“He had a little accident.”
    “Playing futsal. He only broke a toe, so it’s nothing serious.”
    “Which toe? Right foot or left?” Ako asked from the back seat.
    Rie gripped the steering wheel and stared straight ahead, as though it was difficult for her to remember. “His right foot. It wasn’t his big toe or his pinky toe—one of the other ones, I think. They’re all wrapped up in a cast together, so I don’t know. No, wait! It might be his left foot.”
    “Must be tough for him.”
    An image of the boyfriend I’d only met once floated through my mind. He’d had bushy eyebrows, and his face had been sturdy and stout; he hadn’t seemed very breakable.
    “He sits all day at work, so he says he’s fine. Though I’m kind of sad, because he can’t come to visit.”
    “Are you lonely? You only just started dating him, right?” Ako asked.
    Today was only the third time Ako and Rie were meeting. Ako worked at the same company I had—I quit four years ago—and I’d originally met Rie because she worked at a clothing store I used to shop at all the time.
    Rie ruminated on Ako’s question for a few seconds, and then she answered. “I’ll have too many vegetables.” At the exact same moment, she turned off the AC.
    Ako said, “Vegetables?”
    About six months ago, Rie started having organic vegetables delivered, but the company sent them in one-week installments and even the smallest package had too many vegetables, so they went to waste. When I met up with her last month, she’d happily told me that she’d started dating a systems engineer who stopped by her apparel company sometimes, and in the same breath, she said that she was finally able to use up all her vegetables.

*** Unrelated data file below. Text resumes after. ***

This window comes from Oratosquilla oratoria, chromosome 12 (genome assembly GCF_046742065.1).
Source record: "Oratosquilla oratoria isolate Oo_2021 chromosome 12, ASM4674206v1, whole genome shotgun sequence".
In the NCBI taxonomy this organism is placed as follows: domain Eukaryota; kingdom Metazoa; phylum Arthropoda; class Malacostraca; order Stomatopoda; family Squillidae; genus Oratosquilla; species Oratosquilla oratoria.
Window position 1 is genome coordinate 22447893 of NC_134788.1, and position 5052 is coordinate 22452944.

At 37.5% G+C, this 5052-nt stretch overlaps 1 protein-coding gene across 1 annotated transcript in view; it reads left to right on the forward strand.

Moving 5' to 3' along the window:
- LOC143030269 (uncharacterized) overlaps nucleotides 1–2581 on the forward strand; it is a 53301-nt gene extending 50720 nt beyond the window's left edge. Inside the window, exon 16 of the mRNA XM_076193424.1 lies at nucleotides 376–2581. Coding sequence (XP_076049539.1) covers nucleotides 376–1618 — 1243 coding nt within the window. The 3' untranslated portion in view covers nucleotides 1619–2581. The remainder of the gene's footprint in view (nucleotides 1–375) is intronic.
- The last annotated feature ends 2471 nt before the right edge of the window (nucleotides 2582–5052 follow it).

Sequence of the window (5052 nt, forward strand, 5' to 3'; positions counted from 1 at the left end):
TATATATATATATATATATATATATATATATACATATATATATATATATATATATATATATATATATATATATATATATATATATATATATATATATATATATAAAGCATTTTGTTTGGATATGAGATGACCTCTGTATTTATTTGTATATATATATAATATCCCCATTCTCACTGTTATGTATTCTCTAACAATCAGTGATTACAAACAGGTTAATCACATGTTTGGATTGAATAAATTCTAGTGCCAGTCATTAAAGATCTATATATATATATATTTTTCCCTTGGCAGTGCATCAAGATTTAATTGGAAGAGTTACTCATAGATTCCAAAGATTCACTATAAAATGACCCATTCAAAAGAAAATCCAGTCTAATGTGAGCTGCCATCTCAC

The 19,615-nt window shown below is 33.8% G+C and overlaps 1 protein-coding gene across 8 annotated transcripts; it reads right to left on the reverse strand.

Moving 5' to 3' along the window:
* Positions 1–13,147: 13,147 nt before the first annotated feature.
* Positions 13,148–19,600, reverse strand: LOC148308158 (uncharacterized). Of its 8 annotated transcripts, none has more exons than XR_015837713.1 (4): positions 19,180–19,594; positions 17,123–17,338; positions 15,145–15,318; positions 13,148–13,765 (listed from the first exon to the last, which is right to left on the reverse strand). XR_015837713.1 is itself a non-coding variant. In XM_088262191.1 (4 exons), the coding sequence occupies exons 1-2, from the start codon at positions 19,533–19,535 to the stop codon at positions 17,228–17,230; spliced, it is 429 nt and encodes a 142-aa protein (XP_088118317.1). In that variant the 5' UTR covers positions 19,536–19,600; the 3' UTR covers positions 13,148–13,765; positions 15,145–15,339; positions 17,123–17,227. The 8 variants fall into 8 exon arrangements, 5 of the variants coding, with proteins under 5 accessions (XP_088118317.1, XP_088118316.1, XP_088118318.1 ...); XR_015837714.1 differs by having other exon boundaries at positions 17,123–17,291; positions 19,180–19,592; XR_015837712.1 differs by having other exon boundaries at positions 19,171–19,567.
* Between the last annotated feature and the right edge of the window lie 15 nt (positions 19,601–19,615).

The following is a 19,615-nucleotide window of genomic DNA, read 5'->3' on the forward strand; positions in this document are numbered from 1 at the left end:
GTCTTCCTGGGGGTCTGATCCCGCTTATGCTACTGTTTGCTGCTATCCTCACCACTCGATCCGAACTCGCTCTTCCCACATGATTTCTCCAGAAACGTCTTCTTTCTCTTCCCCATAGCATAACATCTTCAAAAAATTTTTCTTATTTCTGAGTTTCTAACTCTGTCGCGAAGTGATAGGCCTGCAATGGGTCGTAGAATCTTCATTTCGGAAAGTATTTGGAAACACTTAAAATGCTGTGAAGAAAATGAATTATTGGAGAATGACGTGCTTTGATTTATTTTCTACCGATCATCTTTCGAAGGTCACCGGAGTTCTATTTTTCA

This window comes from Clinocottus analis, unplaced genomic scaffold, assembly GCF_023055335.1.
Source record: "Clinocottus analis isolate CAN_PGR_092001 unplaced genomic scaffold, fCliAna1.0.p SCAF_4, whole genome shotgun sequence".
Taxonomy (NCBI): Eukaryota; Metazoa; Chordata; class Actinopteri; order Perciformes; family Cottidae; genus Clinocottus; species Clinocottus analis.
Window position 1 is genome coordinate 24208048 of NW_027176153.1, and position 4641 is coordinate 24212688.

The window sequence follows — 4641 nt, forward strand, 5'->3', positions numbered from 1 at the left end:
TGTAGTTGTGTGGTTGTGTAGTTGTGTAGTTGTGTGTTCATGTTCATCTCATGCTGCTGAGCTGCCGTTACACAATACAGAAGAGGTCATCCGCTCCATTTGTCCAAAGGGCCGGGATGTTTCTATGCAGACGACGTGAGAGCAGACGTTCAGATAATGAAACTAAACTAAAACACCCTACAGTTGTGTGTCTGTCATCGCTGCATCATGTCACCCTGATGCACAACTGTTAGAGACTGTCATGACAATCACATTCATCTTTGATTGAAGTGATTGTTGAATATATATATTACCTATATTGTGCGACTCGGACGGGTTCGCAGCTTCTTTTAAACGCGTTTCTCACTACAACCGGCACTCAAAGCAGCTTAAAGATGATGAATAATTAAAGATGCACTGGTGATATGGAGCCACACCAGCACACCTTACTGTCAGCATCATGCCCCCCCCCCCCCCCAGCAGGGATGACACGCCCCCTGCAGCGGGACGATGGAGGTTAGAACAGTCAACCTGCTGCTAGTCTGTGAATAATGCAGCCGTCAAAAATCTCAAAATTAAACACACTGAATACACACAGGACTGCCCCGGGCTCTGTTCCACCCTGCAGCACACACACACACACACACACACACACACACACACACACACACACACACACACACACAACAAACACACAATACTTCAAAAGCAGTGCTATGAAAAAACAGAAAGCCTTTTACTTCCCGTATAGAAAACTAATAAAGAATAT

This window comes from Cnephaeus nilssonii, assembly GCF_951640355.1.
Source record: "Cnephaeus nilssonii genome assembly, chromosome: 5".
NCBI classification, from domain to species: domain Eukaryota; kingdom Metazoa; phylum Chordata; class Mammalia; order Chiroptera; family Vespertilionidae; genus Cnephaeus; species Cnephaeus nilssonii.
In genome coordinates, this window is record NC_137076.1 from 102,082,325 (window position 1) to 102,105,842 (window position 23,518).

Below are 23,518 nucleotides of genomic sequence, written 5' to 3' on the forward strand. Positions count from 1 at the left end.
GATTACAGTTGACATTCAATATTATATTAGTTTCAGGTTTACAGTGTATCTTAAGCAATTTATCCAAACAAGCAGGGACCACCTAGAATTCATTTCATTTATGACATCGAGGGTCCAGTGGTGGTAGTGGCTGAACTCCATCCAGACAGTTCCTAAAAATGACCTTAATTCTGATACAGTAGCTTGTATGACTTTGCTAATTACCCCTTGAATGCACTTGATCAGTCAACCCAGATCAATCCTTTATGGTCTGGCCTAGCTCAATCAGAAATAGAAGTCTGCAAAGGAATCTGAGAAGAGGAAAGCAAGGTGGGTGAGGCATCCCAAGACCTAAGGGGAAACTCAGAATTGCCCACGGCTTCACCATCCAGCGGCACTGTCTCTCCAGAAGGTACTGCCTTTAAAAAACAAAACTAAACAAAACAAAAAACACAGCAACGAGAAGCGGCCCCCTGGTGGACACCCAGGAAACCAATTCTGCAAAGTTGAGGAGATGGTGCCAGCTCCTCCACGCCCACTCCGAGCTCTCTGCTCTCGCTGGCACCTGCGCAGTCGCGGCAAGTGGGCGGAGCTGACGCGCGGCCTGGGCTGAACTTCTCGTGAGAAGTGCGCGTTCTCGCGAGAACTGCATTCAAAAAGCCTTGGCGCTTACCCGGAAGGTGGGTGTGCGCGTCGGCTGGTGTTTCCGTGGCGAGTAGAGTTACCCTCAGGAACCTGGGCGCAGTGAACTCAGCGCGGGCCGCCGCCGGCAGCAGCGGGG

“And you’d been telling me how great it was to have someone who’d eat it all.”
    “Well, except for the wilted stuff like the outer cabbage leaves.” The windshield was already trying to fog up again, but Rie found a peephole in it and was gazing far into the distance as she continued. “Sometimes I wish I had a rabbit.”
    I laughed out loud, and just as I did, Ako made a strange little sound. I turned around and found her sitting in the very middle of the backseat, staring back at me with huge eyes.
    “Have you seen those jumbo rabbits? They’re seriously really huge. I can’t believe they’re actually real. It just seems like they’re going to take over the world.”
    “I guess rabbits do look a little scary,” I said.
    Rie asked, “Why’s that?”
    “Because they don’t have necks.”